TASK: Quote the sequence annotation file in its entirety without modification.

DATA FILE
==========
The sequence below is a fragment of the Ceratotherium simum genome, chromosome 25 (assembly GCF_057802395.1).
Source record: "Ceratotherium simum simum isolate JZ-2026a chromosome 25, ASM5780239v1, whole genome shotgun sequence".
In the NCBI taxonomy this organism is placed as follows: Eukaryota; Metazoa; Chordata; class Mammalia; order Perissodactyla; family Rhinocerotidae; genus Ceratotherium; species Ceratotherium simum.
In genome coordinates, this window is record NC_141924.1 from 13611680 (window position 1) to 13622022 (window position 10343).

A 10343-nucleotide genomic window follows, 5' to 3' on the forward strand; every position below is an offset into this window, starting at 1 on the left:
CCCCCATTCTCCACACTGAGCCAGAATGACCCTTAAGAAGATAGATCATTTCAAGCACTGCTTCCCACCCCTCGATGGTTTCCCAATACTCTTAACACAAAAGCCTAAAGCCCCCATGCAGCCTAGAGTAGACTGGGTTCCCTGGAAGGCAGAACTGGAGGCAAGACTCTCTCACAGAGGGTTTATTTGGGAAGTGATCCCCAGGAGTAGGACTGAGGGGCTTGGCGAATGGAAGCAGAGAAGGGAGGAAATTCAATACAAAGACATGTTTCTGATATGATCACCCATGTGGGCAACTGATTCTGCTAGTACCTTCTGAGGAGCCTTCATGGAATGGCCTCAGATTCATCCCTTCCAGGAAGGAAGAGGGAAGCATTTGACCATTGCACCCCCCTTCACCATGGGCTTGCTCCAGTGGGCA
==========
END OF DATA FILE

The sequence below is a fragment of the Ceratotherium simum genome, chromosome 25 (assembly GCF_057802395.1).
Source record: "Ceratotherium simum simum isolate JZ-2026a chromosome 25, ASM5780239v1, whole genome shotgun sequence".
In the NCBI taxonomy this organism is placed as follows: Eukaryota; Metazoa; Chordata; class Mammalia; order Perissodactyla; family Rhinocerotidae; genus Ceratotherium; species Ceratotherium simum.
In genome coordinates, this window is record NC_141924.1 from 13611680 (window position 1) to 13622022 (window position 10343).

A 10343-nucleotide genomic window follows, 5' to 3' on the forward strand; every position below is an offset into this window, starting at 1 on the left:
CCCCCATTCTCCACACTGAGCCAGAATGACCCTTAAGAAGATAGATCATTTCAAGCACTGCTTCCCACCCCTCGATGGTTTCCCAATACTCTTAACACAAAAGCCTAAAGCCCCCATGCAGCCTAGAGTAGACTGGGTTCCCTGGAAGGCAGAACTGGAGGCAAGACTCTCTCACAGAGGGTTTATTTGGGAAGTGATCCCCAGGAGTAGGACTGAGGGGCTTGGCGAATGGAAGCAGAGAAGGGAGGAAATTCAATACAAAGACATGTTTCTGATATGATCACCCATGTGGGCAACTGATTCTGCTAGTACCTTCTGAGGAGCCTTCATGGAATGGCCTCAGATTCATCCCTTCCAGGAAGGAAGAGGGAAGCATTTGACCATTGCACCCCCCTTCACCATGGGCTTGCTCCAGTGGGCA